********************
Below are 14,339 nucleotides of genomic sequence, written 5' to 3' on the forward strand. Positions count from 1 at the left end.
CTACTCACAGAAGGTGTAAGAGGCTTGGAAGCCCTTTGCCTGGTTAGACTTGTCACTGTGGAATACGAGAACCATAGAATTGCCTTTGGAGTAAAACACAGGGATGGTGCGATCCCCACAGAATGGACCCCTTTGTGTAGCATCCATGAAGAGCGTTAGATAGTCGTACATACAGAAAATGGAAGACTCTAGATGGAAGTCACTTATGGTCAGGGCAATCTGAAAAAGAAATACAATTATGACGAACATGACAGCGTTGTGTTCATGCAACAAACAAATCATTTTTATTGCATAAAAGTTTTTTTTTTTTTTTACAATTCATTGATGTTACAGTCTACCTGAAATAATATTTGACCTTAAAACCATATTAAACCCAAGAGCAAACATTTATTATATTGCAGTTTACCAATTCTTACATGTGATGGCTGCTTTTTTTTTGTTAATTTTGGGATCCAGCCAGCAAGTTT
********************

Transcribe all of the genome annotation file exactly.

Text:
Below are 14,339 nucleotides of genomic sequence, written 5' to 3' on the forward strand. Positions count from 1 at the left end.
CTACTCACAGAAGGTGTAAGAGGCTTGGAAGCCCTTTGCCTGGTTAGACTTGTCACTGTGGAATACGAGAACCATAGAATTGCCTTTGGAGTAAAACACAGGGATGGTGCGATCCCCACAGAATGGACCCCTTTGTGTAGCATCCATGAAGAGCGTTAGATAGTCGTACATACAGAAAATGGAAGACTCTAGATGGAAGTCACTTATGGTCAGGGCAATCTGAAAAAGAAATACAATTATGACGAACATGACAGCGTTGTGTTCATGCAACAAACAAATCATTTTTATTGCATAAAAGTTTTTTTTTTTTTTTACAATTCATTGATGTTACAGTCTACCTGAAATAATATTTGACCTTAAAACCATATTAAACCCAAGAGCAAACATTTATTATATTGCAGTTTACCAATTCTTACATGTGATGGCTGCTTTTTTTTTGTTAATTTTGGGATCCAGCCAGCAAGTTT